Excel 2010 Essential Training
Illustration by Richard Downs

Managing worksheets


Excel 2010 Essential Training

with Bob Flisser

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Video: Managing worksheets

Excel files are known as workbooks for a very good reason I think. I like to think of a workbook as like a three ring looseleaf binder because when you think of a looseleaf binder, you have all these sheets and you can rearrange the order of the sheets, you can add sheets, remove sheets, rename them, copy them. Well, you could do all that here in Excel. Down here on bottom is where we have our sheets and by default Excel gives you three sheets in a new workbook. But you're not limited to that. You can have as many sheets as you want.
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  1. 1m 35s
    1. Welcome
    2. Using the exercise files
  2. 19m 31s
    1. Exploring three common uses for Excel
      3m 17s
    2. Touring the interface
      3m 38s
    3. Finding the commands you need
      3m 51s
    4. Using Backstage view or the File tab
      3m 25s
    5. Maintaining file compatibility
      5m 20s
  3. 21m 23s
    1. Creating a worksheet
      5m 23s
    2. Techniques for copying and pasting
      3m 57s
    3. Entering data automatically with Auto Fill
      4m 37s
    4. Targeting large data groups
      4m 26s
    5. Changing a worksheet's structure
      3m 0s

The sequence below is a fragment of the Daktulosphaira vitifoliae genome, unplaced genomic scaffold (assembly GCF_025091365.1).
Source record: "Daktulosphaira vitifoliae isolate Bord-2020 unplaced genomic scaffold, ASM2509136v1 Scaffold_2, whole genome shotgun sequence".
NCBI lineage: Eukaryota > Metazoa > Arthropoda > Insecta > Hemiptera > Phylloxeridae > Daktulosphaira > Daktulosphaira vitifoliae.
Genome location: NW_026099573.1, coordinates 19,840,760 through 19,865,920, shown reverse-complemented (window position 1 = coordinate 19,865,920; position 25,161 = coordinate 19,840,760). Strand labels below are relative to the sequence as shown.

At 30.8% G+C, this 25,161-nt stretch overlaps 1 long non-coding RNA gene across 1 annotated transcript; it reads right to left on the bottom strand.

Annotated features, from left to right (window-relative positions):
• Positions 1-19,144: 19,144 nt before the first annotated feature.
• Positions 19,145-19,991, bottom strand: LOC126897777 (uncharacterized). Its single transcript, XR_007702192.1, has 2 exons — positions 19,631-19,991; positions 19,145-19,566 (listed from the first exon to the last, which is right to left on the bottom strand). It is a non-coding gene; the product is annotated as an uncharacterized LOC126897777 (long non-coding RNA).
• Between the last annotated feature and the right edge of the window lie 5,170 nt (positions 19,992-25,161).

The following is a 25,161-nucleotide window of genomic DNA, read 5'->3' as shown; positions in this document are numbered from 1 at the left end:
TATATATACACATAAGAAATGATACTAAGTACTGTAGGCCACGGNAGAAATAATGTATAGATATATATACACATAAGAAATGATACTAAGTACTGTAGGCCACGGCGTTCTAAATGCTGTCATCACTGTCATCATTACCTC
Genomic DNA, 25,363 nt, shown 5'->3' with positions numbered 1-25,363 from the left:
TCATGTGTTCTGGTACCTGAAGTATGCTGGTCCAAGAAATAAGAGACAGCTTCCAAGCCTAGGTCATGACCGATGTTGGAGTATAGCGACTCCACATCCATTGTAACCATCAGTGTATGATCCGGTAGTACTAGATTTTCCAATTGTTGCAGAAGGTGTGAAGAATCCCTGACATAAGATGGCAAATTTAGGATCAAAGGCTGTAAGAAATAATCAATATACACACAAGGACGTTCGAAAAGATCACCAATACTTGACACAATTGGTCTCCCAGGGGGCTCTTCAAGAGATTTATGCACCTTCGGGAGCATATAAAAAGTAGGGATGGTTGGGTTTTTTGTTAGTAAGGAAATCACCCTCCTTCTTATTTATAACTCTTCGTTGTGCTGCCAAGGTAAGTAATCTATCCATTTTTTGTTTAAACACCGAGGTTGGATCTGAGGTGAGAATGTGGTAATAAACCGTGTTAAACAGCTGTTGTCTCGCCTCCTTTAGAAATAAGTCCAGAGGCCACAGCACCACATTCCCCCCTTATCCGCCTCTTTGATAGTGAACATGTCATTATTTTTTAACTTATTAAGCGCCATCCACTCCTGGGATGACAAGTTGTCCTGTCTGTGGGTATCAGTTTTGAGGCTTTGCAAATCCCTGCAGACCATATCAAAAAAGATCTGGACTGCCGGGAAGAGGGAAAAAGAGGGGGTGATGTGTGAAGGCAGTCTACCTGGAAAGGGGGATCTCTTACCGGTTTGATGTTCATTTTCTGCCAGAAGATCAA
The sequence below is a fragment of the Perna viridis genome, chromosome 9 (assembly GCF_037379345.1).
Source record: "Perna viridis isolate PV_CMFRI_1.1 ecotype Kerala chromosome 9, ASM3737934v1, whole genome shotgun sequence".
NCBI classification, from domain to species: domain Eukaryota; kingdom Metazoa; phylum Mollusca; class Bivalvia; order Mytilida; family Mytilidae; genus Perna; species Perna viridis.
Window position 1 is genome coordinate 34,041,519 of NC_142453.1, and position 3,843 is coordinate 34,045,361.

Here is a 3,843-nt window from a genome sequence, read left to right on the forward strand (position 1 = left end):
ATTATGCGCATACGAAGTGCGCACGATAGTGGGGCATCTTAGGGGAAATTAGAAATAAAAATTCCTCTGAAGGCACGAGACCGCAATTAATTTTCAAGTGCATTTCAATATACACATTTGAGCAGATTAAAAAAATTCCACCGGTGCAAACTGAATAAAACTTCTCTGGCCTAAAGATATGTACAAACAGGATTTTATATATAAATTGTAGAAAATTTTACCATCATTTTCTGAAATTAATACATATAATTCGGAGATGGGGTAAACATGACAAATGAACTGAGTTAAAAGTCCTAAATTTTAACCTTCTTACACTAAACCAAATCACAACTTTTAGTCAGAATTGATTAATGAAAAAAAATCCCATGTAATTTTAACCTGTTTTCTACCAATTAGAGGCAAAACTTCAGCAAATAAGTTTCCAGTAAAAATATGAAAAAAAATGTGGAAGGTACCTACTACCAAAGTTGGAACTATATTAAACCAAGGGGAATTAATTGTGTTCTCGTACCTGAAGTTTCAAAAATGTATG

4. 47m 50s
    1. Understanding formulas and functions
      4m 41s
    2. Entering data in a worksheet
      3m 22s
    3. Adding numbers manually
      5m 1s
    4. Adding numbers using Sum and AutoSum
      6m 11s
    5. Adding a whole worksheet
      1m 48s
    6. Working with numbers in columns
      4m 53s
    7. Preventing errors using absolute references
      5m 57s
    8. Working with times and dates
      3m 8s
    9. Using IF
      4m 49s
    10. Using SUMIF and AVERAGEIF
      4m 15s
    11. Naming and using cell ranges
      3m 45s
  5. 33m 57s
    1. Formatting numbers and dates
      7m 6s
    2. Applying fonts, background colors, and borders
      4m 35s
    3. Adjusting columns, rows, and text
      5m 2s
    4. Using conditional formatting
      4m 6s
    5. Using custom conditional formatting
      5m 49s
    6. Adding pictures and shapes
      7m 19s
  6. 25m 27s
    1. Inserting SmartArt
      6m 54s
    2. Coordinating a look using themes
      3m 22s
    3. Applying built-in styles
      3m 16s
    4. Creating and sharing styles
      5m 33s
    5. Using templates
      4m 9s
    6. Creating and using original templates
      2m 13s
  7. 13m 23s
    1. Making the pieces fit
      4m 57s
    2. Inserting headers and footers
      3m 51s
    3. Printing and PDFs
      4m 35s
  8. 34m 3s
    1. Finding and replacing data
      3m 12s
    2. Freezing panes
      3m 0s
    3. Repeating row and column titles
      3m 34s
    4. Creating multiple custom worksheet views
      5m 18s
    5. Hiding or grouping rows and columns
      5m 31s
    6. Managing worksheets
      7m 23s
    7. Calculating formulas across worksheets
      6m 5s
  9. 36m 34s
    1. Importing and exporting data in Excel
      8m 2s
    2. Setting workbook permissions
      6m 44s
    3. Inserting and editing comments
      6m 49s
    4. Sharing a workbook
      1m 25s
    5. Tracking changes
      3m 5s
    6. Saving files in shared locations
      10m 29s
  10. 27m 30s
    1. Splitting cell data into multiple cells